When I first got my Macbook Pro (also my first time using a Mac), I switched it on and… then stared at the pretty interface. Didn’t quite know what to do next. I knew it was using the OS X operating system but otherwise, I was thinking in “PC Windows” mode.
Sure, a Mac is suppose to be intuitive, but if there’s a book that can help you save time, might as well read it. I found this book very useful in guiding me in using the OS X Macintosh operating system, and making the most out of the default applications.
This book is part of the “Visual Books” series, where as the series name implies, the main mode of instruction is through graphics and step-by-step walkthroughs. I found the Visual Book series the best one in the market so far, if you’re looking for very concise and direct instructional guidebooks. It cuts to the essentials of what you need to know to get going (e.g. using a Mac, in this case).
The book is organised into 10 main sections (each section covering 10 specific features, hence the “100 Tips & Tricks”):
- #1 – Customising Your Desktop (On customising desktop backgrounds, alert sounds, visual and audio aids, menu colours, mouse and keyboard options…)
- #2- Managing Files and Folders (On finding files, various ways of copying files, create desktop shortcuts, i.e. alias, customising icons for files and folders…)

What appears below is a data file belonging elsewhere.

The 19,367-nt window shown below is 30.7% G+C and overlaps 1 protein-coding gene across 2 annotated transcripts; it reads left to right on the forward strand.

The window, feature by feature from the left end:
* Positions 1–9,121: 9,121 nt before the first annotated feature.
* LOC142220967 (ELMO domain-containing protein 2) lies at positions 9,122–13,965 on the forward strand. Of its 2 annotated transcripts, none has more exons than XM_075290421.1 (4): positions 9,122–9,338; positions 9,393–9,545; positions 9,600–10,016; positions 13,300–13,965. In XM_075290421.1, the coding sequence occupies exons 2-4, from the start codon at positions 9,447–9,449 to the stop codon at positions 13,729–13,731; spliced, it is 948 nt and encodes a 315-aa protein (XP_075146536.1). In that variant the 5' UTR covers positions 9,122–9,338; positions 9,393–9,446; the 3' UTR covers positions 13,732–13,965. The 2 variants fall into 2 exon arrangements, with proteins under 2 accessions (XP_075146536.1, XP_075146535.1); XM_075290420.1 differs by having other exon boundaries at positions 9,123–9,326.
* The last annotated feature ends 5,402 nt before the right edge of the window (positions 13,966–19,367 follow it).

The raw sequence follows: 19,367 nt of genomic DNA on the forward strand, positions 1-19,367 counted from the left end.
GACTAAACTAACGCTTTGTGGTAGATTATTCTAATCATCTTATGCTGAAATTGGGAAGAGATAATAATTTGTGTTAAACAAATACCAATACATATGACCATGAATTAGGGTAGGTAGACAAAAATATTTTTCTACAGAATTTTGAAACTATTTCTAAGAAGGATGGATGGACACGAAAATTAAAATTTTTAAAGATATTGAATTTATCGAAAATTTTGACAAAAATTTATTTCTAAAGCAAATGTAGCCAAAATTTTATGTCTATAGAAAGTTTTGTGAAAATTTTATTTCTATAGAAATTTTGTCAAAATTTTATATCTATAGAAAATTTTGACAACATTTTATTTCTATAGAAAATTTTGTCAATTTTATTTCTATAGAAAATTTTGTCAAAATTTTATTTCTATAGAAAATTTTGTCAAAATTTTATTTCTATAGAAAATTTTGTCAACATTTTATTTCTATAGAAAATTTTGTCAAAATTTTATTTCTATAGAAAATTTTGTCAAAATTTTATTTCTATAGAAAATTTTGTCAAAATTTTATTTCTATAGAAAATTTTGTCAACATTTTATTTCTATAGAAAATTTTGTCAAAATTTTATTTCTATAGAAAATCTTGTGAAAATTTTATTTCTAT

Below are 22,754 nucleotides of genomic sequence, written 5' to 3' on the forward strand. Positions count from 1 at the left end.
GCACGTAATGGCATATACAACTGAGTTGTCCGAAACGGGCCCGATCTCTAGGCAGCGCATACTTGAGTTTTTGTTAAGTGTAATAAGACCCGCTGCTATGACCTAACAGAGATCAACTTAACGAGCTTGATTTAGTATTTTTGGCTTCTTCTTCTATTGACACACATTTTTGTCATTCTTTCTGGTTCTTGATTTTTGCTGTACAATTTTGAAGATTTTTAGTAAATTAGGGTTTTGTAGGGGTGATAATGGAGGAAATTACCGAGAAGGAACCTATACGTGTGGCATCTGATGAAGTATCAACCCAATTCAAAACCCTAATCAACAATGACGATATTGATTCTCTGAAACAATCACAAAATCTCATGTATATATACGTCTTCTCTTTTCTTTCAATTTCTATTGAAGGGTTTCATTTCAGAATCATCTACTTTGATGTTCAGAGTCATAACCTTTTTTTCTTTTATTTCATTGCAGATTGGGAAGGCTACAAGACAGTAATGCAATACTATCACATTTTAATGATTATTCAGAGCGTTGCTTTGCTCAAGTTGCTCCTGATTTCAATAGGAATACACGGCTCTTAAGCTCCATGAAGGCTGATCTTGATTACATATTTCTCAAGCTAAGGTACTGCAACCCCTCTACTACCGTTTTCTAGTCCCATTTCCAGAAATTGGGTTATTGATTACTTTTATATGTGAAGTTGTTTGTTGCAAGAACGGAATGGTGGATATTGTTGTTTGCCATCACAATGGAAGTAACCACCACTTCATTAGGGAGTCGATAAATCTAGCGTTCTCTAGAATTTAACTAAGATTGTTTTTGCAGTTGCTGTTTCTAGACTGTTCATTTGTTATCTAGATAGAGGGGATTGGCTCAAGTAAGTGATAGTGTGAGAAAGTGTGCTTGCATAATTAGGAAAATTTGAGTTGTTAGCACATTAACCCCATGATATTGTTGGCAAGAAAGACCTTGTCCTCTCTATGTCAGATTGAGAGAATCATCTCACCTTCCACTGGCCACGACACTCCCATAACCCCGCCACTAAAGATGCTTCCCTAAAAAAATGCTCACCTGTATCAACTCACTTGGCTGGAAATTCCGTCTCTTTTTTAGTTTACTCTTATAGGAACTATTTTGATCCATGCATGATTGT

- #3 – Using Your Desktop More Efficiently (Add/ delete Dock icons, energy management, customising the keyboard, switching user accounts…)
- #4 – Expanding Your Mac’s Horizon (using Stickies, trashing files securely, activating apps using Voice Commands, saving documents as PDF, protecting data with FileVault…)
- #5 – Working With Multimedia and the Digital Hub (Burning music and DVDs with iTunes, converting audio formats with iTunes, using iTunes to crop and split files, adding/ removing Ken Burns Effect in iMovie, using iMovie & iPhoto…)
- #6 – Troubleshooting Problems and Seeking Help (Force Quit a program, fixing hard drive problems, monitoring system performance, uninstalling apps the right way, on user accounts…)
- #7 – Taking Advantage of the Internet (This is more on using Safari, the built-in browser — Using Tabs, saving images and movies, setting up a web server…)
- #8 – Making the Most of Your Network Connection (sharing music with iTunes, using iChat, sharing files with iChat & Windows Computers…)
- #9 – Using Tiger’s Advanced Features (Firewall, FTP, running multiple versions of OS X, on System Profiler…)
- #10 – Putting Tiger’s Applications to Work (e.g. Taking screenshots with Grab, using iCal, Automator, watching DVD, converting currency with Calculator, using TextEdit…)
As a Mac-newbie, I found it useful to go through the sections in sequence. Once I was familiar with the overall workings of OS X (and I discovered there were lots of Applications that were waiting for me to explore), I went back to specific sections of the book to revisit certain topics (e.g. on security).
You could, of course, read blog posts* for “switchers” like this, this and this. They are pretty good, to be honest, but I found the book is more concise and detailed (it’s purposefully written). Even if you read blog posts like those, the book still comes across as a handy guide.
This is a good “starter kit”. And once you get to know the basics, you can then move on to more detailed books.
Here’s the link to the book at Amazon.com to read the book’s excerpt, content, index etc.
* Thanks to Siva for the links.